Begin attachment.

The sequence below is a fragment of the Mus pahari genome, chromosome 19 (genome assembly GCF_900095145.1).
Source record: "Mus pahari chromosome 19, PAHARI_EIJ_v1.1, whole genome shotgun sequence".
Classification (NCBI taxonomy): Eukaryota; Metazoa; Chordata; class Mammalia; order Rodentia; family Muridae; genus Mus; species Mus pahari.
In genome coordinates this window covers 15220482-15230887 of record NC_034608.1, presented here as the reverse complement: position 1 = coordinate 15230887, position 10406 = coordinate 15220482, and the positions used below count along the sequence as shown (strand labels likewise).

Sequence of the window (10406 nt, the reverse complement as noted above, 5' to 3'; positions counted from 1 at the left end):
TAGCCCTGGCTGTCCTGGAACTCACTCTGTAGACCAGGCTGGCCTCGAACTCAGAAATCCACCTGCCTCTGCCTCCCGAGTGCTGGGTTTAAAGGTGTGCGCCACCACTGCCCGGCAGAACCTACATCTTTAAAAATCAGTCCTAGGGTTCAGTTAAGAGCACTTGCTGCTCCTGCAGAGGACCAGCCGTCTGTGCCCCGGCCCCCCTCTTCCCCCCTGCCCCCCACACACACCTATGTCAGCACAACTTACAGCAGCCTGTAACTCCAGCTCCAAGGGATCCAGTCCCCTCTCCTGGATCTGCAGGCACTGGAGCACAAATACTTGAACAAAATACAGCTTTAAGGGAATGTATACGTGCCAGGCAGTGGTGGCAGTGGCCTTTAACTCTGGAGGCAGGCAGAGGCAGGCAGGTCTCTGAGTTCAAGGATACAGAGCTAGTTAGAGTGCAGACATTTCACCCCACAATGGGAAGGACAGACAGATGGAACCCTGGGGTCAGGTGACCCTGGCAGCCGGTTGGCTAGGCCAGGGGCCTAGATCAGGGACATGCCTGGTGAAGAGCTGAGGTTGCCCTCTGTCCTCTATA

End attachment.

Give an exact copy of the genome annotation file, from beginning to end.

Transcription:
The sequence below is a fragment of the Mus pahari genome, chromosome 19 (genome assembly GCF_900095145.1).
Source record: "Mus pahari chromosome 19, PAHARI_EIJ_v1.1, whole genome shotgun sequence".
Classification (NCBI taxonomy): Eukaryota; Metazoa; Chordata; class Mammalia; order Rodentia; family Muridae; genus Mus; species Mus pahari.
In genome coordinates this window covers 15220482-15230887 of record NC_034608.1, presented here as the reverse complement: position 1 = coordinate 15230887, position 10406 = coordinate 15220482, and the positions used below count along the sequence as shown (strand labels likewise).

Sequence of the window (10406 nt, the reverse complement as noted above, 5' to 3'; positions counted from 1 at the left end):
TAGCCCTGGCTGTCCTGGAACTCACTCTGTAGACCAGGCTGGCCTCGAACTCAGAAATCCACCTGCCTCTGCCTCCCGAGTGCTGGGTTTAAAGGTGTGCGCCACCACTGCCCGGCAGAACCTACATCTTTAAAAATCAGTCCTAGGGTTCAGTTAAGAGCACTTGCTGCTCCTGCAGAGGACCAGCCGTCTGTGCCCCGGCCCCCCTCTTCCCCCCTGCCCCCCACACACACCTATGTCAGCACAACTTACAGCAGCCTGTAACTCCAGCTCCAAGGGATCCAGTCCCCTCTCCTGGATCTGCAGGCACTGGAGCACAAATACTTGAACAAAATACAGCTTTAAGGGAATGTATACGTGCCAGGCAGTGGTGGCAGTGGCCTTTAACTCTGGAGGCAGGCAGAGGCAGGCAGGTCTCTGAGTTCAAGGATACAGAGCTAGTTAGAGTGCAGACATTTCACCCCACAATGGGAAGGACAGACAGATGGAACCCTGGGGTCAGGTGACCCTGGCAGCCGGTTGGCTAGGCCAGGGGCCTAGATCAGGGACATGCCTGGTGAAGAGCTGAGGTTGCCCTCTGTCCTCTATA